Posted by Fair for All, a member of the Menlo-Atherton High School community, on Oct 26, 2010 at 10:35 pm
One point that should be considered is that Solo is a non-profit organization. With this in mind, one could imagine that a facility would be run with different priorities, and could address issues of the community in a more flexible manner. Profit would not drive decisions about how to divide the pool at certain hours, or on certain days. Pool use times could be determined which made most sense for all parts of the community.
An additional point of interest is that bids were to address operation of both the Burgess pool and the Belle Haven pool. It will be interesting to see if the City is going to invest in improving the Belle Haven pool to bring it up to a level needed to run both community-minded and club-minded programs.
Finally, although neither Bid has been made public, I've come to understand that the Solo bid offers Mr. Sheeper the option to continue to run the Masters Program; in essentially the same way it is run now. Masters swimming is clearly Mr. Sheeper's core competence, and his Masters swimmers are very supportive of his training and credentials. Solo's strength is teaching and training kids of all ages and abilities. It would be great if the Sheeper bid offered Solo access to the pool(s) at times and fees adequate to run a swim club as a non-profit. The article mentions that Solo gets more hours/week than the Sheeper Mavericks. What it doesn't point out is that Solo's club is much larger,and services a much larger age-range, and operates more day/week to get the kids more pool time. You can often see Solo kids squished 7 or 8 into a lane during practice. It seems that programs could be coordinated in a much more effective way if the $ wasn't such a driving factor.
The two programs (Solo and Sheeper) are complementary, and rather than fight over pool time and money, the operation of the pool(s) should be considered to maximize the value to the community for both recreational swim, youth lessons, training and competition based swimming, and adult Masters Swim (as well as other events such as water polo, group water aerobics, etc).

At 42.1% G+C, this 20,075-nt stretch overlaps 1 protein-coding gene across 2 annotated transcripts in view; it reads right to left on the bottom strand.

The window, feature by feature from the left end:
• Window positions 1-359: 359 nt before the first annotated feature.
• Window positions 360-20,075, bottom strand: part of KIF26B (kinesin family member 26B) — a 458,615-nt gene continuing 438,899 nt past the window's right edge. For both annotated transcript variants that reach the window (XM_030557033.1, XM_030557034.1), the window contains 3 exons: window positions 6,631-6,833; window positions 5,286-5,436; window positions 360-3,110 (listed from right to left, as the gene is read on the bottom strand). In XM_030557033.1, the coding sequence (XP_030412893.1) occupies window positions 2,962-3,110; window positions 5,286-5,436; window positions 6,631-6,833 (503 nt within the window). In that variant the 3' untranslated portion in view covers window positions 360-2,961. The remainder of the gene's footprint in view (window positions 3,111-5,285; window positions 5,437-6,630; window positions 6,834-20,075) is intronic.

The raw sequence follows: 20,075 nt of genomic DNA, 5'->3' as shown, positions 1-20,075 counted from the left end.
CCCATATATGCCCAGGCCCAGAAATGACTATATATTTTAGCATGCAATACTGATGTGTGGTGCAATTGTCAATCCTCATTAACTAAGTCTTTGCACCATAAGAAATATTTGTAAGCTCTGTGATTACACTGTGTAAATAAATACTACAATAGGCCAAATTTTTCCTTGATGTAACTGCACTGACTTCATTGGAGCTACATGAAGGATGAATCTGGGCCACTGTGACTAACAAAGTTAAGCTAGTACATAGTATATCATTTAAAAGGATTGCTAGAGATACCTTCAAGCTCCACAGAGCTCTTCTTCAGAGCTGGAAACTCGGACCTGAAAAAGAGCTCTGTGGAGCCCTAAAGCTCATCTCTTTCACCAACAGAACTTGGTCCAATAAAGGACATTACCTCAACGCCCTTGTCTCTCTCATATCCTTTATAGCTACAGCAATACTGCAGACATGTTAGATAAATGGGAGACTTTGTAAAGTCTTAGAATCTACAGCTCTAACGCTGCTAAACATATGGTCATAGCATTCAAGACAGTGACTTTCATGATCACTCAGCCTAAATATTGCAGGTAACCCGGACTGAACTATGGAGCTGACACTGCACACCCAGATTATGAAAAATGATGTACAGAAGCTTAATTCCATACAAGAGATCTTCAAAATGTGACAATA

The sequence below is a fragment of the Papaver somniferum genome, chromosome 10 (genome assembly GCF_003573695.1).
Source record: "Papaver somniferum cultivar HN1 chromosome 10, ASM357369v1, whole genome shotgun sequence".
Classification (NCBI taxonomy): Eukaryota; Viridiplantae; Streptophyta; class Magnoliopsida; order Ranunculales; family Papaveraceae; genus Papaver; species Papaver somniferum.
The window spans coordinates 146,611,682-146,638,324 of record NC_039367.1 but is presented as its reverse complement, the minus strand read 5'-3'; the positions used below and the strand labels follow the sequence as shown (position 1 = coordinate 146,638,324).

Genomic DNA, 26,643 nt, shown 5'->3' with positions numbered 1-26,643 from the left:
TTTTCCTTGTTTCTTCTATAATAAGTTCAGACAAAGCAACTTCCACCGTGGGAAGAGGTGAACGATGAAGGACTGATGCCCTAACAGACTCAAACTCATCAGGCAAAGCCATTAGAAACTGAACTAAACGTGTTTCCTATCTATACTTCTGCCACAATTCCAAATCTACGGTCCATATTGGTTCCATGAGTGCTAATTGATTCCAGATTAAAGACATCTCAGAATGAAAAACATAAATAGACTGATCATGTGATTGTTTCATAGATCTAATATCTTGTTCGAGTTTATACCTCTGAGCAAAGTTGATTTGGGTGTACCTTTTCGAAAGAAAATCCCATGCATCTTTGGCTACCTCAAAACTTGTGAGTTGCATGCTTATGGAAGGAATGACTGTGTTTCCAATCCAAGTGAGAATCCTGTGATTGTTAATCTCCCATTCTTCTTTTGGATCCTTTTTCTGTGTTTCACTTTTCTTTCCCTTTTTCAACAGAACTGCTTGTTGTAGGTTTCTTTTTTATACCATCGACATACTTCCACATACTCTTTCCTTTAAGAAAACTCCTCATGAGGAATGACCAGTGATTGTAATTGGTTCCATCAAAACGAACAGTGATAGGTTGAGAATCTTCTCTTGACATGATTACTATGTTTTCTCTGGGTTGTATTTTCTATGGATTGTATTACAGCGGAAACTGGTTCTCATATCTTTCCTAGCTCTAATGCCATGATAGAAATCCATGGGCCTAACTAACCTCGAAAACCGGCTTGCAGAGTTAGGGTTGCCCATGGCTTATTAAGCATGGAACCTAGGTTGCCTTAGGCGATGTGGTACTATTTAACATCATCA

I certainly hope the City is wise, open minded, and creative enough to craft a solution which is not Sheeper vs. Solo, but rather Menlo Park-minded.
Posted by WhoRUpeople, a resident of another community, on Oct 27, 2010 at 8:44 am
Thanks to Menlo Voter and Another Menlo Voter for clearly making the point regarding tax returns that I didn't do such a good job on. I do want to expand on my original post, however. My original reference to capitalism was intended to refer to the value that comes from a system where the profit motive serves to deliver superior goods & services. I have no doubt whatsoever that Mr. Sheeper's operation is profitable(how profitable is his business). If he was losing money, I' pretty sure he wouldn't be bidding on the contract. The fact that every report I have seen or heard is that the operation has an approval rating in the high 90%s convinces me that, barring a lower cost proposal that provides the same or greater services, Sheeper should win the bid competition. The main things that concern me about some of the comments in this thread are: (1) if the City goofed up and did not include audit rights in the first contract, it is not in a position to impose that on Sheeper now' (2) insisting that Sheeper include his personal tax info is wrong, (3) even if the City had audit rights, disclosure of that information to the other bidder would provide an unfair competitive advantage to the other bidder who already has the advantage of being non-profit, and finally (4) screwing around with something that is obviously working well is just asking to mess it up-something I see municipalities like MP do a lot.
Posted by POGO, a resident of the Woodside: other neighborhood, on Oct 27, 2010 at 9:03 am
Mr. Sheeper's profits are completely irrelevant to an open bidding system. We don't award contracts to companies who will have the lowest profit, we award them to companies that have the lowest price. If a bidder can make a boatload of money at a low price, that's their reward for efficiency.
Suppose Mr. Sheeper's bid is the lowest but you discovered his profits are just a little higher than his competition. Should the city award the contract to the higher bidder to reward them for their inefficiency or should the city save money and go with the low bid from Sheeper?
Any accountant can adjust expenses and overhead to make a business look more profitable or less profitable. Why aren't you just interested in a competitive bidding process and what price the city will have to pay?
Posted by Erin Glanville, a resident of the Menlo Park: Menlo Oaks neighborhood, on Oct 27, 2010 at 9:33 am